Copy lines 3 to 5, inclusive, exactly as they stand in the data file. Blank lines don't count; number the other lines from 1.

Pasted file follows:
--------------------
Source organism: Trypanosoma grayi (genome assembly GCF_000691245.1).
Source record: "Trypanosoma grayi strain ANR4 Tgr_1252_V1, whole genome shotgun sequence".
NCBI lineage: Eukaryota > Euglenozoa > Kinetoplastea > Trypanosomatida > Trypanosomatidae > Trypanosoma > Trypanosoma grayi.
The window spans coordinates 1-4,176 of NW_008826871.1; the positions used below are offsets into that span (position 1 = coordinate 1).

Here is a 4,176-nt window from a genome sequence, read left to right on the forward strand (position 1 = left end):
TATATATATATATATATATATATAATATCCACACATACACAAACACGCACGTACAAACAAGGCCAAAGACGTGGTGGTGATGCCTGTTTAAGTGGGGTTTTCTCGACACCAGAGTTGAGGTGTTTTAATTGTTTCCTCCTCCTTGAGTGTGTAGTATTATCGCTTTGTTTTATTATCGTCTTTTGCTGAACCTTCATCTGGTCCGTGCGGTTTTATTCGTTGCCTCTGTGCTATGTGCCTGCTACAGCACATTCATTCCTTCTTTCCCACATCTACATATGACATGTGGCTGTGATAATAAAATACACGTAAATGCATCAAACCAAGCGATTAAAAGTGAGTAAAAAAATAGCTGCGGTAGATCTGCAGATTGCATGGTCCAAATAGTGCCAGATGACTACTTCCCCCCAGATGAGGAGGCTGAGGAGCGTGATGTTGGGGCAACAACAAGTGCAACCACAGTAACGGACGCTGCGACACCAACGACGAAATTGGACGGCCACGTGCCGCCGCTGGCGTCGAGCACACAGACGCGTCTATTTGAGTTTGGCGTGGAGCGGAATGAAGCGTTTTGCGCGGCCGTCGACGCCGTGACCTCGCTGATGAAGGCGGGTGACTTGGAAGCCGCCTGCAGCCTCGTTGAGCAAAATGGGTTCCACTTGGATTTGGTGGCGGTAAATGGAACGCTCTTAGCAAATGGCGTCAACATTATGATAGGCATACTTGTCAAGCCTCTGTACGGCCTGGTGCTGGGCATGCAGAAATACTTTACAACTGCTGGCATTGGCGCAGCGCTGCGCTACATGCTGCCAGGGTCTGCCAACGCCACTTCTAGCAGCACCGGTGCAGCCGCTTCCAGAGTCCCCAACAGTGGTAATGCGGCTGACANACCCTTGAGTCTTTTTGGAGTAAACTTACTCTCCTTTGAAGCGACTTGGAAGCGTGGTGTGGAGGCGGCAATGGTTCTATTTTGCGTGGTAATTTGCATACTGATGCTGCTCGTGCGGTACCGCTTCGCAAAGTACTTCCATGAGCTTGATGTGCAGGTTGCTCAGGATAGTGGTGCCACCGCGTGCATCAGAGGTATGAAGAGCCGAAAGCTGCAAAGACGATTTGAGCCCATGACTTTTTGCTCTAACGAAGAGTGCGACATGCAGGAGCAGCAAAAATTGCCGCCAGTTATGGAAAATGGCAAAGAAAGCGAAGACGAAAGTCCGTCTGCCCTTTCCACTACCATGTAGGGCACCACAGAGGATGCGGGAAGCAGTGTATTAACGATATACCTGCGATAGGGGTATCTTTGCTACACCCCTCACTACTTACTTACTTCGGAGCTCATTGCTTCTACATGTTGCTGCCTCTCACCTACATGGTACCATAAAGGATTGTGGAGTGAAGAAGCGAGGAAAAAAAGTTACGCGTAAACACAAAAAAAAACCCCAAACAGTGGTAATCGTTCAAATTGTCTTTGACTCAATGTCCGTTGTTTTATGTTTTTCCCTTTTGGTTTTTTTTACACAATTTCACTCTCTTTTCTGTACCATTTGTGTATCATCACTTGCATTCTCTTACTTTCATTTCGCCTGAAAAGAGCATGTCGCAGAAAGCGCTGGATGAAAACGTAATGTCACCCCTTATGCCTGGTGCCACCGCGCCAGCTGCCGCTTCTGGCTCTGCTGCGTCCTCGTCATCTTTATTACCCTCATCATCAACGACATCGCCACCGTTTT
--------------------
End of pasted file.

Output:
NCBI lineage: Eukaryota > Euglenozoa > Kinetoplastea > Trypanosomatida > Trypanosomatidae > Trypanosoma > Trypanosoma grayi.
The window spans coordinates 1-4,176 of NW_008826871.1; the positions used below are offsets into that span (position 1 = coordinate 1).

Here is a 4,176-nt window from a genome sequence, read left to right on the forward strand (position 1 = left end):